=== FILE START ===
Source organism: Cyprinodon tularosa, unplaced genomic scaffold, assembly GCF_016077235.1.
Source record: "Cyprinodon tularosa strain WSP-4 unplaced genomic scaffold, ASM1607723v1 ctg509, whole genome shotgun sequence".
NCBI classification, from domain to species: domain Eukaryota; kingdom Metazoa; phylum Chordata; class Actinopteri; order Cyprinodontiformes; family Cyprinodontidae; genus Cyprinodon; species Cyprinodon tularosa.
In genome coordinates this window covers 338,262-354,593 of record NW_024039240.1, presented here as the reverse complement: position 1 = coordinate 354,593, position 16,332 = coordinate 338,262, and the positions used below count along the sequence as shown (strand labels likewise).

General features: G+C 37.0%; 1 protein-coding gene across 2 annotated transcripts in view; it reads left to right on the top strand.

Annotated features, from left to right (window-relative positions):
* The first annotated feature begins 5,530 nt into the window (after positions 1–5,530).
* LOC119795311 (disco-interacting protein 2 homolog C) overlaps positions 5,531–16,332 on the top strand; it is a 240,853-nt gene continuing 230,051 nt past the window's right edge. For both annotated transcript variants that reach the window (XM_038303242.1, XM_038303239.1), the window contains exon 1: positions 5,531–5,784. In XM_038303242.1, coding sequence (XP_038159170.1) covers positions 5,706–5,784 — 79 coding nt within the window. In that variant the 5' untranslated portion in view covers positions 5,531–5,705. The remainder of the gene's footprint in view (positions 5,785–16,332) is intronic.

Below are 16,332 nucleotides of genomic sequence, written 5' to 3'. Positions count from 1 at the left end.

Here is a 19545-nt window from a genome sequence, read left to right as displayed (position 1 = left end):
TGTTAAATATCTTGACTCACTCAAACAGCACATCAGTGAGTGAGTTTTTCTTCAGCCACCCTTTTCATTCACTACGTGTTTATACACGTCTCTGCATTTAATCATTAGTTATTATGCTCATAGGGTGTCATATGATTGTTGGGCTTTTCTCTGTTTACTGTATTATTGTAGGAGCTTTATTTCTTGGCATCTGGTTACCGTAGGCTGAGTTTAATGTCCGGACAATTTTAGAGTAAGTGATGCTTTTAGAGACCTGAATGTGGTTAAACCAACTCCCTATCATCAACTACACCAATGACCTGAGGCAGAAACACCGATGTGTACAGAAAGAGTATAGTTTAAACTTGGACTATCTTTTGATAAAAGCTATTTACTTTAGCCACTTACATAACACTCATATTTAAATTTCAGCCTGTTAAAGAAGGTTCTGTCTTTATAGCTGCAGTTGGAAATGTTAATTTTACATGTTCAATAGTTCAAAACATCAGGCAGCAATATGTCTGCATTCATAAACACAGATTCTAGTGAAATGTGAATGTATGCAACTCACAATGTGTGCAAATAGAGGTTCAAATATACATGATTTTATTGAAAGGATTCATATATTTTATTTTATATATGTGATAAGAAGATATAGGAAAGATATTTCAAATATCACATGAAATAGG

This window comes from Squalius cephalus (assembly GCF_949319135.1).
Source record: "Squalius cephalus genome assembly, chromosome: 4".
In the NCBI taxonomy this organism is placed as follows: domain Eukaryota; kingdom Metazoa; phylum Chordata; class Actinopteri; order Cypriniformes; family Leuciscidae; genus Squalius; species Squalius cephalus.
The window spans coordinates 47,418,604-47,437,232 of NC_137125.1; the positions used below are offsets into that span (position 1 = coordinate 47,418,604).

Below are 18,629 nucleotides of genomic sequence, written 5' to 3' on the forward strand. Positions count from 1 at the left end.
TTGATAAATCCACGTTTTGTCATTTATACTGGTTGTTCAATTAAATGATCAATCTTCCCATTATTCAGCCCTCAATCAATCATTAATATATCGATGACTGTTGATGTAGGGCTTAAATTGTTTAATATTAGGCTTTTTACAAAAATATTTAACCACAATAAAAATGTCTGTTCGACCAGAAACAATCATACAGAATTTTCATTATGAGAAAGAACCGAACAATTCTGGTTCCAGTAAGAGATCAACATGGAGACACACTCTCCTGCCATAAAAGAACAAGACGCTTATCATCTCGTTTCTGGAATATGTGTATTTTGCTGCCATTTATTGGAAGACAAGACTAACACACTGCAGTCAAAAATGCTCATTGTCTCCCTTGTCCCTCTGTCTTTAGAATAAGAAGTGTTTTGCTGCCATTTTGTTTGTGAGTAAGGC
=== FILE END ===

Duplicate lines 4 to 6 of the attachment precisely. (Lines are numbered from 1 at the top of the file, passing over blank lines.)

In genome coordinates this window covers 338,262-354,593 of record NW_024039240.1, presented here as the reverse complement: position 1 = coordinate 354,593, position 16,332 = coordinate 338,262, and the positions used below count along the sequence as shown (strand labels likewise).

General features: G+C 37.0%; 1 protein-coding gene across 2 annotated transcripts in view; it reads left to right on the top strand.

Annotated features, from left to right (window-relative positions):